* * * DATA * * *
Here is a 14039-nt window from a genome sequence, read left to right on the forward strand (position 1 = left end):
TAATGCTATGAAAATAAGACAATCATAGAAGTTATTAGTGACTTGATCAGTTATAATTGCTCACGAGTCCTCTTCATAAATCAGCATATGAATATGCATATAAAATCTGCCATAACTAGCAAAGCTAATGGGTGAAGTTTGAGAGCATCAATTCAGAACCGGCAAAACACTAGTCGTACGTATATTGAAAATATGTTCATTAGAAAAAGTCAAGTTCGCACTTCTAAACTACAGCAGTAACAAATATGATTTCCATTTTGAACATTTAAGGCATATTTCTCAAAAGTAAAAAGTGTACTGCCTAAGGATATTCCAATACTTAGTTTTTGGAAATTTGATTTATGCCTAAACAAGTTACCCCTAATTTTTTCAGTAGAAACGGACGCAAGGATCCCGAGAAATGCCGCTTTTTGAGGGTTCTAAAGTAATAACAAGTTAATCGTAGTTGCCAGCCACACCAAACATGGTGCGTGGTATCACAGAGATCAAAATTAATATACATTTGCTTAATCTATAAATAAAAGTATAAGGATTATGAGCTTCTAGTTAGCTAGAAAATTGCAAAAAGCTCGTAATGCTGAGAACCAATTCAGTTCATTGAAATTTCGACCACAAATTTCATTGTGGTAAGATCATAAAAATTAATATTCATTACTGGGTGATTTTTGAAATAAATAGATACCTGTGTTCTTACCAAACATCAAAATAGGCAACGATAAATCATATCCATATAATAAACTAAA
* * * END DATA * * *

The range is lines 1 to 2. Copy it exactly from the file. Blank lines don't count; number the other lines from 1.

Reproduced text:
Here is a 14039-nt window from a genome sequence, read left to right on the forward strand (position 1 = left end):
TAATGCTATGAAAATAAGACAATCATAGAAGTTATTAGTGACTTGATCAGTTATAATTGCTCACGAGTCCTCTTCATAAATCAGCATATGAATATGCATATAAAATCTGCCATAACTAGCAAAGCTAATGGGTGAAGTTTGAGAGCATCAATTCAGAACCGGCAAAACACTAGTCGTACGTATATTGAAAATATGTTCATTAGAAAAAGTCAAGTTCGCACTTCTAAACTACAGCAGTAACAAATATGATTTCCATTTTGAACATTTAAGGCATATTTCTCAAAAGTAAAAAGTGTACTGCCTAAGGATATTCCAATACTTAGTTTTTGGAAATTTGATTTATGCCTAAACAAGTTACCCCTAATTTTTTCAGTAGAAACGGACGCAAGGATCCCGAGAAATGCCGCTTTTTGAGGGTTCTAAAGTAATAACAAGTTAATCGTAGTTGCCAGCCACACCAAACATGGTGCGTGGTATCACAGAGATCAAAATTAATATACATTTGCTTAATCTATAAATAAAAGTATAAGGATTATGAGCTTCTAGTTAGCTAGAAAATTGCAAAAAGCTCGTAATGCTGAGAACCAATTCAGTTCATTGAAATTTCGACCACAAATTTCATTGTGGTAAGATCATAAAAATTAATATTCATTACTGGGTGATTTTTGAAATAAATAGATACCTGTGTTCTTACCAAACATCAAAATAGGCAACGATAAATCATATCCATATAATAAACTAAA